U.S. Ambassador to Ethiopia
at the International Women’s Day Event
with Ethiopian Media Women Association members
March 11, 2015
U.S. Embassy, Addis Ababa
As prepared for delivery
Good morning. I am very pleased to be here today to speak to this group of women media professionals. This is the second time I have done this, and it makes me both happy and proud to engage with such a group of committed professional women.
International Women’s Day was just this past Sunday, and we are in the midst of Women’s History Month. This is a very important time for the United States government, and for me personally. One of our top priorities at the U.S. Embassy in Addis Ababa is to work to advance the role and situation of women in their communities and in Ethiopia generally. We work to build their skills, improve their education, increase their awareness of their rights and opportunities, and generally to help enable them be the best they can be. Our slogan this year is “Make it Happen,” and we want to help you “Make it Happen.”
Let me start with a quote from our Secretary of State, John Kerry, which I believe captures our deep commitment to advancing the role of women in the world:
No country can get ahead if it leaves half of its people behind. This is why the United States believes gender equality is critical to our shared goals of prosperity, stability, and peace, and why investing in women and girls worldwide is critical to U.S. foreign policy.
The United States government believes that every crisis we face as a global community – from infectious disease to violent extremism to extreme poverty and climate change – impacts and enables women and men differently. While women and girls can suffer disproportionately as disease spreads or violence grows, they are also often on the front lines, offering solutions and working diligently to stem the crises at hand – not only for themselves, but for their families, communities, and countries.
In too many societies and too many homes, women and girls are still undervalued and denied opportunities to participate and contribute economically, politically, and socially. When the voices of women and girls are left unheard, when their health and safety is left unprotected, when they are denied an education — their potential is wasted. Too often, that lost potential is the difference between peace and instability, extremism and moderation, poverty and wellbeing.
Global stability, peace, and prosperity depend on protecting and advancing the rights of women and girls around the world. Research shows that progress in women’s employment, health, and education can lead to greater economic growth and stronger societies. Evidence demonstrates that integrating women’s perspectives into peace negotiations and security efforts helps prevent conflict and can lead to more durable peace agreements. And when women and men are equally empowered as political and social actors, governments are more representative and effective.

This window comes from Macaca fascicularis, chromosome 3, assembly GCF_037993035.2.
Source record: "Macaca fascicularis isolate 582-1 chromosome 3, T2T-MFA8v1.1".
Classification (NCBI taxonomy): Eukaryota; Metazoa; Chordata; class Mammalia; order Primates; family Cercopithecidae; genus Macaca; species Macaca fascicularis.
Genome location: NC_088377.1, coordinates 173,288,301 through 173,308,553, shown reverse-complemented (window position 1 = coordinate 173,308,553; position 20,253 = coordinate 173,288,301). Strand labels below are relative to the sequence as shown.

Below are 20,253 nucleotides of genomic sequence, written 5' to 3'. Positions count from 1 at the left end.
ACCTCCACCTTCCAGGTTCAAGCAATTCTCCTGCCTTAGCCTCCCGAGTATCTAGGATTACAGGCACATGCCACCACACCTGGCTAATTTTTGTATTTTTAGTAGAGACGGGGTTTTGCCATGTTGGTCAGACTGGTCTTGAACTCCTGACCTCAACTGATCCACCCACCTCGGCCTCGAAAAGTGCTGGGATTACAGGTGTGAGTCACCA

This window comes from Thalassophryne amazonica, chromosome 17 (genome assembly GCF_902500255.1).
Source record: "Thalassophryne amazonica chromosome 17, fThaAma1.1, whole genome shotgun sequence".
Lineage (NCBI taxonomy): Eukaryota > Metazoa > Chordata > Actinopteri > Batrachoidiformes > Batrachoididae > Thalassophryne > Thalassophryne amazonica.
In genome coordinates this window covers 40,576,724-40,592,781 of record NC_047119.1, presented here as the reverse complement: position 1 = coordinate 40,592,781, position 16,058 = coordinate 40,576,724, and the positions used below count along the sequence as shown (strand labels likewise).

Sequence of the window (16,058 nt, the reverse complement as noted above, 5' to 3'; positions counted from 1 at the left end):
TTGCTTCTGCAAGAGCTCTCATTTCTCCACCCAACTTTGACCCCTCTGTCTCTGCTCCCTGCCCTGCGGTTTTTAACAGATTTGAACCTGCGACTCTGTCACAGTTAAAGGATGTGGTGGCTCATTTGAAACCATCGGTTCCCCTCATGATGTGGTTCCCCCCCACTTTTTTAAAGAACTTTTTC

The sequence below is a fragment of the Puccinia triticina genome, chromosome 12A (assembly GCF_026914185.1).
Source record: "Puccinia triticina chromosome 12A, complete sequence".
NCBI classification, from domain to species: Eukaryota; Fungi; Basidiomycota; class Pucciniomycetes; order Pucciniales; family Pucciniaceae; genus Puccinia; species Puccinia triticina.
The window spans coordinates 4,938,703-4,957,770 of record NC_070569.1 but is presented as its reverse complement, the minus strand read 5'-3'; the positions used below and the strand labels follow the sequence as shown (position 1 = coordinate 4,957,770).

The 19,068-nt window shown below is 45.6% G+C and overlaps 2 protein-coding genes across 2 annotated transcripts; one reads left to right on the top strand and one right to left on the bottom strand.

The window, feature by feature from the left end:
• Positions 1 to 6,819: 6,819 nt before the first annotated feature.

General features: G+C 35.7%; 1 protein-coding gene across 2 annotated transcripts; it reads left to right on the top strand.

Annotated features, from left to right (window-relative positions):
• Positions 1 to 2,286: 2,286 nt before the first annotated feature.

The United States is, and continues to be, a strong champion for gender equality and the rights of women and girls around the world. We support global progress towards gender equality through diplomatic engagement, foreign assistance programming, and partnerships with civil societies and private sector actors across the globe. Today’s event is an excellent example of this partnership. We are proud to partner with EMWA in supporting this workshop, and for the second year in a row. We are proud to be here today to work with you, and to help you build your skills as professionals.
I know you face challenges, but at the same time I also know that you would not be facing many of those challenges if you did not have the courage to be in the field you are in. Media professionals play a hugely important role in society, and it can be very challenging, sometimes even dangerous. I believe that it is imperative that women can and should play an equal role in this field. As women professionals, I also believe it is important that we seek to help each other, to support each other, and to do our best to nurture and grow new talent, especially of among women. As professional women, we should take it upon ourselves not only to do the best we can for ourselves, but to help our women colleagues who are new in our field, or who are facing challenges, be the best they can as well.
We are not alone, and we should not be alone.
An important lesson I have learned in my professional life is that the role of a mentor, or of mentoring, can play a major role in a person’s professional development. A mentor is a colleague, a friend, or a trusted advisor who can offer objective, honest advice and counsel, sometimes professional and sometimes personal, in helping someone face challenges in the workplace, or of balancing work life and personal life, and ultimately to help them grow and succeed as a professional.
I expect many of you have had someone like this in your life. I sure have. As the Ambassador, I encourage mentoring at the U.S. Embassy because I believe we can and should help and support our colleagues, and share our experiences to help others, maybe younger, maybe less experienced, or perhaps in a bit over their heads, do the best they can.
You are fortunate to be here today at this workshop to share your experiences with each other, but also to hear from and learn from experts and leaders in the field. I hope all of you will not only benefit from this workshop, but that you will also return to your homes and places of work with a new dedication not only to be the best you can be, but to help others, other women media professionals, be the best they can be. Help nurture new talent. Be a mentor. Help your colleagues “Make it Happen!”
Thank you very much for your attention, and I wish you a very successful and rewarding day.